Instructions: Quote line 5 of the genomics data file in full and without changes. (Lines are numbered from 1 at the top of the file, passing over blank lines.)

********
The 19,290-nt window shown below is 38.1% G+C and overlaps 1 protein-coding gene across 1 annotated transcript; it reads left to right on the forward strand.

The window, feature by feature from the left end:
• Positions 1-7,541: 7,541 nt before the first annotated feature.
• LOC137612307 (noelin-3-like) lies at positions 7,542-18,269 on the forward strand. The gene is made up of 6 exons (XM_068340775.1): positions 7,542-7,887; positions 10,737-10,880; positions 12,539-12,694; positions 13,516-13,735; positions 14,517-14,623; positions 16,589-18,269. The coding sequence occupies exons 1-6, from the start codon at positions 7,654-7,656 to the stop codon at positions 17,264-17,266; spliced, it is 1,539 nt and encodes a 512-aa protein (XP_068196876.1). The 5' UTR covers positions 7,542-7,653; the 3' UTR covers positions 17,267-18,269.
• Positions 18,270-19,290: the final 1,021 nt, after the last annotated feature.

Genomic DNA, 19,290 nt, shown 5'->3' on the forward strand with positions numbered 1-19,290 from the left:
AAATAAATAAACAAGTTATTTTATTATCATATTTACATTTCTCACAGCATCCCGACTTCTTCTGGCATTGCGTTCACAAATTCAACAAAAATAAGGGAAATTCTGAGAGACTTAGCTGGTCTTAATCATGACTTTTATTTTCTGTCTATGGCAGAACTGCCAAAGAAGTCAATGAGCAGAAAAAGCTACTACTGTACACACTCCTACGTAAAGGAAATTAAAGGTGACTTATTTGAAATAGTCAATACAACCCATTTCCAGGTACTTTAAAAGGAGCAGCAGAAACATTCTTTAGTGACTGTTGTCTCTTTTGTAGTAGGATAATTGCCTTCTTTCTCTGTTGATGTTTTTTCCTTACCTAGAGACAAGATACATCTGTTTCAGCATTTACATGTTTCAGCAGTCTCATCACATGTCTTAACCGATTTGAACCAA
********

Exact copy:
• Positions 18,270-19,290: the final 1,021 nt, after the last annotated feature.